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How to use Spring’s WebApplicationInitializer

by | Jan 17, 2014

The DispatcherServlet has always served as the doorway component or “front controller” in a Spring Framework Web MVC application.  It’s job has been and still is to marshal requests to other components in the Spring MVC application backend and to orchestrate a response back to clients.


DispatcherServlet and the web.xml

Until Spring 3.1, the DispatcherServlet had to be registered with the Servlet container via the standard Web application web.xml file. The following elements had to be added to register the DispatcherServlet.

With the presence of the Servlet 3.0 specification, the web.xml file in a Web application is now optional.  The Servlet 3.0 API brought annotations to the Java Web application world allowing the registration of servlets to be accomplished by annotation.

However, since you don’t write the DispatcherServlet, and the Spring community didn’t have the knowledge and details of your application to be able to annotate the DispatcherServlet for you, there was a bit of a quandary.  How do you get the DispatcherServlet registered with the Web container without web.xml?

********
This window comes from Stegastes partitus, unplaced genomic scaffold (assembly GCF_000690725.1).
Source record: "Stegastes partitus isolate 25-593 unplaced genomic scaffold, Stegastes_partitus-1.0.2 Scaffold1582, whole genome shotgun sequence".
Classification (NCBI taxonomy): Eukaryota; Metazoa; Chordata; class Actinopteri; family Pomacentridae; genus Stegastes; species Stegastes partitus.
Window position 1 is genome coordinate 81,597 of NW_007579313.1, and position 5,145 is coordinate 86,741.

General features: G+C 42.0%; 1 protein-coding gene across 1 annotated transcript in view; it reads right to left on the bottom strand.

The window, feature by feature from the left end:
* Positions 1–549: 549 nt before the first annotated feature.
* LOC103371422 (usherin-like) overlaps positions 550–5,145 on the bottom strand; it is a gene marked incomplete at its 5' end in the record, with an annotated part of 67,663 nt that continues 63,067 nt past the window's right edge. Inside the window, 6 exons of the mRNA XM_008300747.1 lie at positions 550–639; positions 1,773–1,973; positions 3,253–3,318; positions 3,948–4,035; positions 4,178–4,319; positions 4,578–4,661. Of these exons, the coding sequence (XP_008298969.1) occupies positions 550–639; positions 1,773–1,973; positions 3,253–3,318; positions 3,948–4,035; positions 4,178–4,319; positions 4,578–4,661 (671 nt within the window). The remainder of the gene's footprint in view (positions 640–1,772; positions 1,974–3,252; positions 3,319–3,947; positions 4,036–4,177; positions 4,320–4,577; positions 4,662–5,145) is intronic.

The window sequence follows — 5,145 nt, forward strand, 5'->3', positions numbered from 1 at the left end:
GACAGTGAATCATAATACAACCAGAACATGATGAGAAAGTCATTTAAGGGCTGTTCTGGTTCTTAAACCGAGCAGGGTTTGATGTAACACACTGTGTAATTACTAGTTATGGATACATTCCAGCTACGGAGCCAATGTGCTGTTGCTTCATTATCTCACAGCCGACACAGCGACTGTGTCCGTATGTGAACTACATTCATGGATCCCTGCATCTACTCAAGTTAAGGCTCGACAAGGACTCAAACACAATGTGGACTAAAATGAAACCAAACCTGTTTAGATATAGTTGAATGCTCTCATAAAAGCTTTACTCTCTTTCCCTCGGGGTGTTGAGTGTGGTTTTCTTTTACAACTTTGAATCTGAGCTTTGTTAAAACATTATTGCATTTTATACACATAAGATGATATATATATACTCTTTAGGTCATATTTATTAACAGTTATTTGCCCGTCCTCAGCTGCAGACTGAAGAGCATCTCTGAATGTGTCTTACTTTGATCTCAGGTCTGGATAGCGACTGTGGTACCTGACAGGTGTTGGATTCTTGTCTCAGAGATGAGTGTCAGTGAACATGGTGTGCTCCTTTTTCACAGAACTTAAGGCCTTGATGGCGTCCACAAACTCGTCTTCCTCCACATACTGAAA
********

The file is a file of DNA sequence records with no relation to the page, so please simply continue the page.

The WebApplicationInitializer

The answer was provided in Spring 3.1 (and of course is available with Spring 4 which came out in December 2013) with the WebApplicationInitializer.  An implementation of the WebApplicationInitializer interface configures the ServletContext programmatically.  In particular, it allows for the creation, configuration, and registration of the DispatcherServlet programmatically.  Thereby allowing the web.xml file to be removed from modern Spring MVC applications.  A simple implementation of WebApplicationInitializer is shown below.

When you need to customize the associated WebApplicationContext (i.e. the Spring container), you may prefer to build an instance of the Spring container in the WebApplicationInitializer and provide the container to the DispatcherServlet.

Wrap Up

With the WebApplicationInitializer, Spring Framework Web MVC applications can now rid themselves of web.xml.  Additional configuration/implementations are available for programmatically registering the DispatcherServlet and configuring the Spring container – see here for more details.

Spring Framework 4

If you would like to learn more about the Spring Framework or Spring Framework Web MVC, I encourage you to take a look at Intertech’s line of Spring Framework training classes.  I just completed updating our Spring classes to Spring Framework 4.  There are a lot of new features in later versions of Spring 3 and now Spring 4.  Some of them have been covered in recent blog posts (see generics, meta annotations, conditional bean configuration, and ordering autowired collections ), but you can learn more about them in our new classes.

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